[OPE-L:840] Re: Moral Depreciation

glevy@acnet.pratt.edu (glevy@acnet.pratt.edu)
Tue, 23 Jan 1996 17:39:05 -0800

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Paul C. asks:

> Why do people think that 'moral depreciation' is an issue
> of importance?

Here are some possible answers to the above question:

1) The concept of "moral depreciation" is introduced, but not fully
developed, by Marx. How does this concept relate to the other aspects
of Marx's analysis?

2) If you believe that the subject matter of moral depreciation describes a
real process that occurs under conditions of capitalist production,
shouldn't we attempt to understand that process and identify its
relation to accumulation process?

3) John and Alan have suggested that this question has a bearing on the
valuation of elements of constant fixed capital. Do we agree?

4) John and Alan have suggested that this has a relation to the so-called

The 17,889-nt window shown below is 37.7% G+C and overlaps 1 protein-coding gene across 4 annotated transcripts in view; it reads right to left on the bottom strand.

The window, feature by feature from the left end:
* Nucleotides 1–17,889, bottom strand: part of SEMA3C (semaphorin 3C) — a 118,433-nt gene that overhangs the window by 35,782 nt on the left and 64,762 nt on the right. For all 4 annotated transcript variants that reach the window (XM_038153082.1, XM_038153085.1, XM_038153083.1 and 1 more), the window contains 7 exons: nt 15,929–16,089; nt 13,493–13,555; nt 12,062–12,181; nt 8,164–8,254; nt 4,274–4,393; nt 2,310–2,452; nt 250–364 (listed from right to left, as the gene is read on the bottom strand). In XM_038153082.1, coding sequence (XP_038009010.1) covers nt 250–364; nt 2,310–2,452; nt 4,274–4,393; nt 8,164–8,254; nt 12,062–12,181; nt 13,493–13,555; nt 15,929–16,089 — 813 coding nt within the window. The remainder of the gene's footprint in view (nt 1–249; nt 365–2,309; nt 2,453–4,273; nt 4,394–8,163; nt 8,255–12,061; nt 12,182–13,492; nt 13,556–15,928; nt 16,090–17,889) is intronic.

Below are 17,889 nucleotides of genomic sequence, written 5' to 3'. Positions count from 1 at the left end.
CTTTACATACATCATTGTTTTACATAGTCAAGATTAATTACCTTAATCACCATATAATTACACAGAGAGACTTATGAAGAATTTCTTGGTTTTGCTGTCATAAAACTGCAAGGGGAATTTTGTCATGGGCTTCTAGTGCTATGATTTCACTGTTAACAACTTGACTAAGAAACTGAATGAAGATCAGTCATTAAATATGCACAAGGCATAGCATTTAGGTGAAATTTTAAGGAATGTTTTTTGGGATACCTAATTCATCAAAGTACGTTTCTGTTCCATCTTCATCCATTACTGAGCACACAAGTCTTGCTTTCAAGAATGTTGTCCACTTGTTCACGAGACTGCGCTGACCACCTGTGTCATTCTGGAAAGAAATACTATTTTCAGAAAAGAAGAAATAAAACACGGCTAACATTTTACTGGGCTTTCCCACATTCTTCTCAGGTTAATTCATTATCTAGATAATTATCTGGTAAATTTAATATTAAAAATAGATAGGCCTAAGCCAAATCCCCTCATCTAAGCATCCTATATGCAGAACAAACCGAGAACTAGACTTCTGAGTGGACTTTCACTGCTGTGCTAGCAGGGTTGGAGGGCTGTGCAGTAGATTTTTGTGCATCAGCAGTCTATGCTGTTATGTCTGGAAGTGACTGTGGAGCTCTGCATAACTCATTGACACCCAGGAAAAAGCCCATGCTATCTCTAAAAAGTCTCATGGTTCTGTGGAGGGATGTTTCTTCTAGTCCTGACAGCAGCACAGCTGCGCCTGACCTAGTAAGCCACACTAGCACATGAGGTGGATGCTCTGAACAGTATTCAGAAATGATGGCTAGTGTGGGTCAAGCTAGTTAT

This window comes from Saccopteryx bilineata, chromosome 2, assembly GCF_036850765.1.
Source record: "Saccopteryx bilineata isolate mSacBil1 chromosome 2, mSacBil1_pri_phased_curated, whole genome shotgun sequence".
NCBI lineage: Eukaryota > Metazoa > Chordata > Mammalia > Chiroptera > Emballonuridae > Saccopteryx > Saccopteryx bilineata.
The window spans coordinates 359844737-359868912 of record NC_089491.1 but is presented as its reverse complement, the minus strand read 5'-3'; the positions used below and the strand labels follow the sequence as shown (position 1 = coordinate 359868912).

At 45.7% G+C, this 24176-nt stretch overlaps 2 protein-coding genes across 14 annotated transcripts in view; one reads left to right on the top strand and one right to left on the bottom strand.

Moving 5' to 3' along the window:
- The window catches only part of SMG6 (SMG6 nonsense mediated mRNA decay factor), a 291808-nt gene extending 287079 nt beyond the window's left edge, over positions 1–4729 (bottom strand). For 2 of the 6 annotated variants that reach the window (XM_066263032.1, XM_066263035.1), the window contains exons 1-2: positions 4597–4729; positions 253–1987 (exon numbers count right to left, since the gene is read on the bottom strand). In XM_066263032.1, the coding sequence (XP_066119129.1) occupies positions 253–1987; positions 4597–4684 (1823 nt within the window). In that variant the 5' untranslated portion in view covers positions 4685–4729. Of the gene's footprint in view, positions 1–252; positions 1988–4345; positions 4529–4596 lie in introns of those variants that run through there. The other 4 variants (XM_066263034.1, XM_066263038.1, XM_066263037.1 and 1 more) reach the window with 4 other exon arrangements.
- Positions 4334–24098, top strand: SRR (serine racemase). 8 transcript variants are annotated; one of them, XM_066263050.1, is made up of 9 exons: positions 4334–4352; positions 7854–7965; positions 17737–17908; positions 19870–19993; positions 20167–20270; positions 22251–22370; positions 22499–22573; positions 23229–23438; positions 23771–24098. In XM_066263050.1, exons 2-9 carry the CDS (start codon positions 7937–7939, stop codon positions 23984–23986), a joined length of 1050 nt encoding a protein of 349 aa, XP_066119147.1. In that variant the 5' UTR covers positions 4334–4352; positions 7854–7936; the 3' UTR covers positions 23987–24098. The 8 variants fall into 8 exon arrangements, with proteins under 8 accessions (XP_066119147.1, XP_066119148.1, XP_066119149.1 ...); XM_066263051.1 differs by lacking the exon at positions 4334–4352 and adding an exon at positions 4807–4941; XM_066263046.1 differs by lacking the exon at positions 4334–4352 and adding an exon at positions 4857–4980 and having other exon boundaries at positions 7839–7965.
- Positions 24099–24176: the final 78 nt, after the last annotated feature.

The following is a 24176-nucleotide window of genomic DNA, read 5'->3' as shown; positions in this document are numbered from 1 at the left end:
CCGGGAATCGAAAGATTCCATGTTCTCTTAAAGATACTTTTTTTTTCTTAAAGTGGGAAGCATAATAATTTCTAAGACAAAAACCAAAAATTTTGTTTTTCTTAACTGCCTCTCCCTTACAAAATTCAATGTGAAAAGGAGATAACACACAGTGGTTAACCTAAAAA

"transformation problem." Do we agree?

5) Can this concept, as Alan suggested, be used to partially explain
international prices and distribution of surplus value?

6) How does moral depreciation affect the turnover of constant fixed
capital and the mechanisms and periodicity of capitalist crises?

7) How does this subject, discussed for the first time in terms of the
order of enquiry in Capital in relation to the "release and tying-up of
capital", relate to our understanding of capitalist competition as a
dynamic process?

8) Related to the above, how does one go about better understanding this
question in relation to the subject matter of Capital? Does it suggest,
as Marx himself suggested, that it needs to be addressed in a separate
book on competition? Since we don't *know* what Marx considered the
proper subject and order of enquiry for such a possible continuation, how
would we (if we so wished) go about such a task?

Are those enough possible answers to your question?

In OPE-L Solidarity,